Atlantic City’s Last, Last, Last, Last, Last, Last, Last Chance

by pkerkstra on August 8, 2011

I  hadn’t spent much time at all in Atlantic City until very recently, when Philadelphia magazine sent me there to figure out how/if the city can survive as gambling revenue collapses. While there, I witnessed the aftermath of a shooting, saw a bag lady urinating beneath a hotel balcony and tiptoed around some hard-luck dudes a couple of cops had pinned to the sidewalk.

Also: I loved the place, and hope to go back soon. Yeah. Strange. I try to explain it better in the story. Here’s an excerpt:

LONG BEFORE THIS TRIP, and without ever really thinking all that hard about it, I had somehow decided that Atlantic City just wasn’t the place for me. I enjoy gambling only when I win, so I couldn’t see too much reason to go. That ambivalent take was all wrong. As I soon figured out, Atlantic City is packed with good reasons both to stay the weekend and to stay the hell away altogether.

A few years ago, Atlantic City would have been more or less indifferent to a non-gaming- tourist like myself. Not anymore. Gaming- revenue, the city’s lifeblood, has been in free fall three years running. Casinos with famous names—Resorts and the Trump Marina—have been sold off for less than some Shore vacation homes. The Hilton-, the spot where Frank Sinatra used to perform, stopped paying its mortgage in 2009.

Citywide, casino profits plummeted nearly 61 percent between 2006 and 2010. Adjusted for inflation, those profits are now at their lowest level since the early ’80s. Not even the mighty Borgata is immune: Last month, for a fifth straight quarter, it reported falling revenue compared to the same period one year earlier. Gaming executives say Atlantic City is now getting by on about $2 billion less in annual gaming revenue than it was in 2006.

To prevent gaming’s collapse from taking the whole town with it, Atlantic City is banking on a pair of big changes: a state takeover of half the city, and a fundamental market readjustment on the part of the casinos, which now recognize that their gambling-dominated models won’t work in a world where there are craps tables in Chester and baccarat in Bensalem. Revel, the striking new resort on the north end of the Boardwalk, slated to open next May, most completely represents the new thinking: gaming as just a piece of a total resort experience, one that actually embraces Atlantic City’s greatest assets—the Boardwalk, the ocean and the wide beach. The new state “tourism district” may be just as important. It exists primarily to eliminate, or at least better hide, Atlantic City’s enduring seediness, which Governor Chris Christie is convinced is the real reason for the city’s problems.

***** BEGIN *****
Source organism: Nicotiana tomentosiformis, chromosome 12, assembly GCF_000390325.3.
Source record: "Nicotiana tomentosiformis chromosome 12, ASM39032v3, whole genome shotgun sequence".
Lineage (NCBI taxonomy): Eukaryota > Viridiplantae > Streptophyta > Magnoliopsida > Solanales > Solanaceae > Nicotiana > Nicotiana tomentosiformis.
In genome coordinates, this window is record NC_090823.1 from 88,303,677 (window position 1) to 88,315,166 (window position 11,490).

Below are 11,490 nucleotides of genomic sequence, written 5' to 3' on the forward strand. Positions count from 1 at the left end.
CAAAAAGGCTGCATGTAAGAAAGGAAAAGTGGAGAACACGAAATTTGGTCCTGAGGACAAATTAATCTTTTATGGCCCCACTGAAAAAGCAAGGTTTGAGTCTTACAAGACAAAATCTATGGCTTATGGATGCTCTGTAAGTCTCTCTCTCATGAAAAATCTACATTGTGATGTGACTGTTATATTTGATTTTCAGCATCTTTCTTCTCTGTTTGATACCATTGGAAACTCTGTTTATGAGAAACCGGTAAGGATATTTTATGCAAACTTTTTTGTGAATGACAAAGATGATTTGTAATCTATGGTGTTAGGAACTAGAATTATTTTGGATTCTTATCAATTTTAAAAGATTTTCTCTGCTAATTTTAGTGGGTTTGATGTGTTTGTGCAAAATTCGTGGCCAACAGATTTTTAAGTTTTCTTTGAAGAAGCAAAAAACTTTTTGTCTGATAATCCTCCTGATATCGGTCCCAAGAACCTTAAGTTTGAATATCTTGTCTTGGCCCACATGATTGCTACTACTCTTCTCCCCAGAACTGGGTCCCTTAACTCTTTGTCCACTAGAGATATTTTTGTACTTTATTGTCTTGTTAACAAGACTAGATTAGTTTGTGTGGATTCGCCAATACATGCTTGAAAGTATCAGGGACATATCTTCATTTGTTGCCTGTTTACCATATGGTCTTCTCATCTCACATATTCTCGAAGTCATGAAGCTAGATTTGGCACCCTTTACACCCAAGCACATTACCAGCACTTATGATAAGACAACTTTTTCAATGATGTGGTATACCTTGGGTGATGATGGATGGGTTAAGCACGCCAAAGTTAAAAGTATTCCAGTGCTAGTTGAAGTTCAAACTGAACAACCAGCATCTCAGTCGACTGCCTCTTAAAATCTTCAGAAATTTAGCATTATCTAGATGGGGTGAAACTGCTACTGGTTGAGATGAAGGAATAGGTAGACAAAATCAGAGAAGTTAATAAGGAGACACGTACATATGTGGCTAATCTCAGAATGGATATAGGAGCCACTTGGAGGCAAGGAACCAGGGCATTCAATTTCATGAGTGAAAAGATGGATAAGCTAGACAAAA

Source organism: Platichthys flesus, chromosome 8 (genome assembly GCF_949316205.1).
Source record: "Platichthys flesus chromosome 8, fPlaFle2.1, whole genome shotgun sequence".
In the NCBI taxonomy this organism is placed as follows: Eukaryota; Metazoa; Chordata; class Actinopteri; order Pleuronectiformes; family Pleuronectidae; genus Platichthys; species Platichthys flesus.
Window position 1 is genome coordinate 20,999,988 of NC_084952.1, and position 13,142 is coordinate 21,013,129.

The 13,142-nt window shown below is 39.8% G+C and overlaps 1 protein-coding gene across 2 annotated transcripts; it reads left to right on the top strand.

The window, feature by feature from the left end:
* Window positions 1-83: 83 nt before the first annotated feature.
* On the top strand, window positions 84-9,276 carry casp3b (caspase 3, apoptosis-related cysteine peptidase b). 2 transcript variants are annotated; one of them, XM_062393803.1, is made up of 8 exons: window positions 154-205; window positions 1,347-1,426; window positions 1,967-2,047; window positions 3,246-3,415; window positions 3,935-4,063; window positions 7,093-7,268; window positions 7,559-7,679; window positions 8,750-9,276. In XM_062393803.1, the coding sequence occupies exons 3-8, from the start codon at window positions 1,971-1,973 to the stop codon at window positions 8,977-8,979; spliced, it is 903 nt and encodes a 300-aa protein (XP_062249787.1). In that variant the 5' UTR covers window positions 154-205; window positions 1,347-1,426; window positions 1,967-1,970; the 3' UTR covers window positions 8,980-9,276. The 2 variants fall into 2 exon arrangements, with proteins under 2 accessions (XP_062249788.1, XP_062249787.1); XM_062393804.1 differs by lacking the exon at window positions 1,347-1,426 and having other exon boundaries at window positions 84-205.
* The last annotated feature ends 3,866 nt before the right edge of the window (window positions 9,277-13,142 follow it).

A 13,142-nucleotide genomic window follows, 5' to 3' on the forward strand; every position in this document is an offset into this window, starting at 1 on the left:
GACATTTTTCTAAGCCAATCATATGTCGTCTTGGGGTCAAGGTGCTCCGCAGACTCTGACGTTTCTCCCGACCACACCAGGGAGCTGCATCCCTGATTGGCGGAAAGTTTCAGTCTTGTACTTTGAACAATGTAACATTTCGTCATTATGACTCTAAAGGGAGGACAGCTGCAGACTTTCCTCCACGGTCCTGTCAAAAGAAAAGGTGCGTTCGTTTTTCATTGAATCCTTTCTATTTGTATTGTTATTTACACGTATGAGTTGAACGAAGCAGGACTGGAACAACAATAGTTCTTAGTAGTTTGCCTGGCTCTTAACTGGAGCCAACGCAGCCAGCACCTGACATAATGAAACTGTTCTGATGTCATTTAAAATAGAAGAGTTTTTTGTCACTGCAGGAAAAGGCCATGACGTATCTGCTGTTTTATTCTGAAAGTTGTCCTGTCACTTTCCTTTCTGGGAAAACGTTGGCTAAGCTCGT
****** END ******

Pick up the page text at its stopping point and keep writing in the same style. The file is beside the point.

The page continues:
If these changes work, Atlantic City might finally become what its boosters have always billed it as: a playground for the masses-, equally enticing for families, bachelorette parties, and sophisticated couples on a weekend escape. If they don’t, well, the doomsday scenario is easy to imagine. Casinos begin to abandon Absecon Island. Unemployment rises, crime spikes, and the city becomes Camden on the ocean, with a Boardwalk instead of an aquarium. The great irony, of course, is that gambling was billed as the only alternative to just such a fate when it was legalized back in 1976.

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